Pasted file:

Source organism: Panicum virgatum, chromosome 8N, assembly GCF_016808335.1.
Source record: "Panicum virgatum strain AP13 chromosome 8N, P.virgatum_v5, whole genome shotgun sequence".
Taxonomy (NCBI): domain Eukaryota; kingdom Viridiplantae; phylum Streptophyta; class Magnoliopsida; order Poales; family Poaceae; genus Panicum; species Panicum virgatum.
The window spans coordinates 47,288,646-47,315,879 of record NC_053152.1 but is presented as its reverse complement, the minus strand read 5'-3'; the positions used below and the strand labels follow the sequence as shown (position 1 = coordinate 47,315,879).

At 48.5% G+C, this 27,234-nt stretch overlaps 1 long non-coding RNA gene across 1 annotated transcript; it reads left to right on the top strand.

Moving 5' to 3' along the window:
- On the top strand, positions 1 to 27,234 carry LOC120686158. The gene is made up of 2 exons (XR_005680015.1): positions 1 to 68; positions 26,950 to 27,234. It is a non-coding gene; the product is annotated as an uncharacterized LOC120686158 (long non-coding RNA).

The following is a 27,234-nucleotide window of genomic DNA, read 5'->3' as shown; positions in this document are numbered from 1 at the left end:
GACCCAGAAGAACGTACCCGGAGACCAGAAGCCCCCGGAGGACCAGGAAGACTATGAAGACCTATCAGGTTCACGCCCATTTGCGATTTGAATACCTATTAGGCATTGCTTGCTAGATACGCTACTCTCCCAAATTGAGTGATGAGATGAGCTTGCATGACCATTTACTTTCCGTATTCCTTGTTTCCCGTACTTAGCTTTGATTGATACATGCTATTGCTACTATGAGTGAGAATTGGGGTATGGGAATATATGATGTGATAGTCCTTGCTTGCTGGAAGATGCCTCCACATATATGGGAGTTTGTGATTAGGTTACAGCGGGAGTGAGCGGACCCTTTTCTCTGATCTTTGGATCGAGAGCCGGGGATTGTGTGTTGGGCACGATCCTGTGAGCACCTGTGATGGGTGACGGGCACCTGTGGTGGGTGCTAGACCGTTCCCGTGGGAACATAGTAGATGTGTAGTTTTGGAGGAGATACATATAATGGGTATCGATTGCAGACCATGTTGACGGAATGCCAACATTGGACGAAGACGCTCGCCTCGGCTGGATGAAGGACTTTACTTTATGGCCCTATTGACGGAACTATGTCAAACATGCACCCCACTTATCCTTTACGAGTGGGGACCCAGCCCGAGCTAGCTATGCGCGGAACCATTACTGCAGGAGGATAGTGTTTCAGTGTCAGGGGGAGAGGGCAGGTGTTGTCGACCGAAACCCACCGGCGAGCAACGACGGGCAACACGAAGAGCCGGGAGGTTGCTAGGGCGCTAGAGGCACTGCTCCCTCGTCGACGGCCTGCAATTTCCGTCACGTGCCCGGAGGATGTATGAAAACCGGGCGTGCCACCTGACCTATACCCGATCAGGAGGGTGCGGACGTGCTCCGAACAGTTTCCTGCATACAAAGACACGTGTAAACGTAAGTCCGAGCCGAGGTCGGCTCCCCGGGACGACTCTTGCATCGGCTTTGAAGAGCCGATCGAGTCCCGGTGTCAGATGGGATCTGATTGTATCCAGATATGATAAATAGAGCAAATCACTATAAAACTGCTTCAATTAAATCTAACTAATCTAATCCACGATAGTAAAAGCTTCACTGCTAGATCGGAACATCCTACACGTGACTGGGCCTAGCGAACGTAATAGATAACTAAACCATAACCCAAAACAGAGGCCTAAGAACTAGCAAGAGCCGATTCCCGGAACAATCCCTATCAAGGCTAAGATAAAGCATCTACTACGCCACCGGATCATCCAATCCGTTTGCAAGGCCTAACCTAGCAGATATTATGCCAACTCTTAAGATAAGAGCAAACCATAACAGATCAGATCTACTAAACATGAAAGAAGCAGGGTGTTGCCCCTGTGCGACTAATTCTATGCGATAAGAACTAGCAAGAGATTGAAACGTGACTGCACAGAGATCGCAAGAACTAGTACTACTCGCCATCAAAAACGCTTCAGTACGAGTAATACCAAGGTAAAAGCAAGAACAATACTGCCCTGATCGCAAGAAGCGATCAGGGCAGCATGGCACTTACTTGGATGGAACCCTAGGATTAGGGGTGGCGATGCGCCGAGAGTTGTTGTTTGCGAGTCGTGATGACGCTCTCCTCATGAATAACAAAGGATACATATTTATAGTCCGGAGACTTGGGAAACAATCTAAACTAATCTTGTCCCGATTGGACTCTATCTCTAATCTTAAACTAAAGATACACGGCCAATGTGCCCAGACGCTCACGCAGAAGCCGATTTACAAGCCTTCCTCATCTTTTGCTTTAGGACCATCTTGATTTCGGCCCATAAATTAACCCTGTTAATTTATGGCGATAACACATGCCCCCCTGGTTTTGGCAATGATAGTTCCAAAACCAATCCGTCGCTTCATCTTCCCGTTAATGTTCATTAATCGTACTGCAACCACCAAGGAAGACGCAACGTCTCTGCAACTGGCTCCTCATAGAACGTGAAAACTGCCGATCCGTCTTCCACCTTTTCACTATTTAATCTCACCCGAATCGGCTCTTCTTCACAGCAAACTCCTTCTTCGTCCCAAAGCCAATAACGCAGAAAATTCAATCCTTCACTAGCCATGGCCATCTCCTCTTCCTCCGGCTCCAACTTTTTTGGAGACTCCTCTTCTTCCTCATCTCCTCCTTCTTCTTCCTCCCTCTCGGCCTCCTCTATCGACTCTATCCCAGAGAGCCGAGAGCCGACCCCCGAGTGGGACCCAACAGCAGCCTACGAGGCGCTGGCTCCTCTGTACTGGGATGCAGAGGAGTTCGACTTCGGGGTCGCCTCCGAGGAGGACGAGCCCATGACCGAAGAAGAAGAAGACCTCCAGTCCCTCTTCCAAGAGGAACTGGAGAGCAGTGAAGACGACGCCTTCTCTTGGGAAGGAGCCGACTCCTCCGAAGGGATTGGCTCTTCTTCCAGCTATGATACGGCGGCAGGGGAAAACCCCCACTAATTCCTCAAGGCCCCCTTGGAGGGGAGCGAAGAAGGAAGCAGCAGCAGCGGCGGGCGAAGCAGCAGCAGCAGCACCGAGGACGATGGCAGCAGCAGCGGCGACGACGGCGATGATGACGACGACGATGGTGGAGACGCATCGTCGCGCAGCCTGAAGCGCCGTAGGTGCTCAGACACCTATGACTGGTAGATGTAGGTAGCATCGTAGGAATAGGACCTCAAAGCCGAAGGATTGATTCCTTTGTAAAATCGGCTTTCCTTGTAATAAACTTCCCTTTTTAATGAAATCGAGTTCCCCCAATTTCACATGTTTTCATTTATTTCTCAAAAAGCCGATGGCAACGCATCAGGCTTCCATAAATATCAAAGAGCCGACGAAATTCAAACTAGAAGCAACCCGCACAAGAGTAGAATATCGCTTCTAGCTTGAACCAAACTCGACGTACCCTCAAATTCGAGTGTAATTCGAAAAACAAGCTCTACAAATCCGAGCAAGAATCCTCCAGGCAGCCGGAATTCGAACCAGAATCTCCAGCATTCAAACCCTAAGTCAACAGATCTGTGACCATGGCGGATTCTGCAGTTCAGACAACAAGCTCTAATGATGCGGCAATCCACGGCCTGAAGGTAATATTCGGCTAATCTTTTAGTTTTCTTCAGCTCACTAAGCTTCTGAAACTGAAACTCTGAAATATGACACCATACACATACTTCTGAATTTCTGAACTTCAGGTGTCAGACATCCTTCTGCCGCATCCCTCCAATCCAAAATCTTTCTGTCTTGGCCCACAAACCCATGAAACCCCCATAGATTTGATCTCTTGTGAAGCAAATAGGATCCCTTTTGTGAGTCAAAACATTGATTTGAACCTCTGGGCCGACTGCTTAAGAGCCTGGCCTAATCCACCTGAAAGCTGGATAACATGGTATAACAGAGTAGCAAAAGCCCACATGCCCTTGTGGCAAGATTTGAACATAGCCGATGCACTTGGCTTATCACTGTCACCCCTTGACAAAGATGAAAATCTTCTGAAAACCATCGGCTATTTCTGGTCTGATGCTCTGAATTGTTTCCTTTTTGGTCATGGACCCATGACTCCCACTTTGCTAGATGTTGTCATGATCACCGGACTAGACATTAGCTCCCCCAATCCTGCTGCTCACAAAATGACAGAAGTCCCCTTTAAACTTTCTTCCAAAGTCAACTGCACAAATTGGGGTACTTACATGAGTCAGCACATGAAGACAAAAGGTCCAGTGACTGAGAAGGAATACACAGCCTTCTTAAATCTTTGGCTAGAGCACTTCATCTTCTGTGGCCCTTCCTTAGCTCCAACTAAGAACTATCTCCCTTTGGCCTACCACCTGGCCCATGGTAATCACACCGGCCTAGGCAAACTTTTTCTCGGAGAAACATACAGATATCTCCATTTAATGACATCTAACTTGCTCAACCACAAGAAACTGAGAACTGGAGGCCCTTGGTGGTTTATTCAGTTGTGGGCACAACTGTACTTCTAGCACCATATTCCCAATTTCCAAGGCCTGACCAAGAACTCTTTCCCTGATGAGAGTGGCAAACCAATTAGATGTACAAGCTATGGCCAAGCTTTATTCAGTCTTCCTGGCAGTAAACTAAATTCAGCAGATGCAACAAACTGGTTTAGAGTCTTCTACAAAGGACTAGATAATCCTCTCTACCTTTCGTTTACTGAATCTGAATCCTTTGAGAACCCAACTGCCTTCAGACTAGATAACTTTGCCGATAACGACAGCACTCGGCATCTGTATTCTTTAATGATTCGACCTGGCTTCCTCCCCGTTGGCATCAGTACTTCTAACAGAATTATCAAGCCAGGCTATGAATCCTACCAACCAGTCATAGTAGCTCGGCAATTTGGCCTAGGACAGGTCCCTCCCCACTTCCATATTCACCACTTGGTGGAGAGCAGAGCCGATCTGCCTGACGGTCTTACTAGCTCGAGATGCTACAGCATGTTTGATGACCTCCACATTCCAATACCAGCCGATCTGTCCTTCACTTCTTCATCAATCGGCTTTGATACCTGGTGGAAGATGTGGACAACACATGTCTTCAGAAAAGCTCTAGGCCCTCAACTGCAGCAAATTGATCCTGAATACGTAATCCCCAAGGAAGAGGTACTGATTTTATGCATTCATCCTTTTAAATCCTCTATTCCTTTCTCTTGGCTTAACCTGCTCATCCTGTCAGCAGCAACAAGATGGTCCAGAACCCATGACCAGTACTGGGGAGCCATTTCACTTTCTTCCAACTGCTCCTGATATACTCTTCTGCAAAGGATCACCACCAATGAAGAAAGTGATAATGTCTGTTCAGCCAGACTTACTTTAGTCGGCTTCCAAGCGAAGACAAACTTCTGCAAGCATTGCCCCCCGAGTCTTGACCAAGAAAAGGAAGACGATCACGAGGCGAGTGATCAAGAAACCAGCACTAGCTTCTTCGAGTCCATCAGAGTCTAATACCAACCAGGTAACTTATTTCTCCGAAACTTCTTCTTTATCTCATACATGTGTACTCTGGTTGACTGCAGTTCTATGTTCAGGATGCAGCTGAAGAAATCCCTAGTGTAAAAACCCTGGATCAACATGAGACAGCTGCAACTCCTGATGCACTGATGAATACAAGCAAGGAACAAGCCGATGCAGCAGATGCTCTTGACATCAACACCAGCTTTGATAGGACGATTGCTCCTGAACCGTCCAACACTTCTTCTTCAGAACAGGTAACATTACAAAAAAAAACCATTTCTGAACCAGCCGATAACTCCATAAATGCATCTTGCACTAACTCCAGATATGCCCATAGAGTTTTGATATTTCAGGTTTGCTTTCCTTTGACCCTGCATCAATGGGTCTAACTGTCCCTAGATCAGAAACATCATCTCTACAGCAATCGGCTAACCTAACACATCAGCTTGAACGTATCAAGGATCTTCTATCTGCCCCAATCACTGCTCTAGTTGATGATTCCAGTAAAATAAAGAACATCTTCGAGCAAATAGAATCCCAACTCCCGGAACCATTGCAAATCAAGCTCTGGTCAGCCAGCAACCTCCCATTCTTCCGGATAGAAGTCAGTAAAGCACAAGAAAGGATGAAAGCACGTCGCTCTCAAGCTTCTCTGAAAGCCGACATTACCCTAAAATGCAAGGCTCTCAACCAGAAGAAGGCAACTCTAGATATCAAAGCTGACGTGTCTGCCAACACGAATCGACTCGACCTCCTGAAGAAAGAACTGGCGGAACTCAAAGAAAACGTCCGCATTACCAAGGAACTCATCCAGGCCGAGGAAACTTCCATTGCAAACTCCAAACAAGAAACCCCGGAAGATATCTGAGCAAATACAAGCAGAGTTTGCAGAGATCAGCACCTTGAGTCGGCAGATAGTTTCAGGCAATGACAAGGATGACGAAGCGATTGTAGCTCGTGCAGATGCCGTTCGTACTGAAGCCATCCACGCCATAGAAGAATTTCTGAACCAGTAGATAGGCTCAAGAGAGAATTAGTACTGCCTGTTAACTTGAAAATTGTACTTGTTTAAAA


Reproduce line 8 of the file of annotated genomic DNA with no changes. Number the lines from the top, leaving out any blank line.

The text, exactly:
The following is a 27,234-nucleotide window of genomic DNA, read 5'->3' as shown; positions in this document are numbered from 1 at the left end: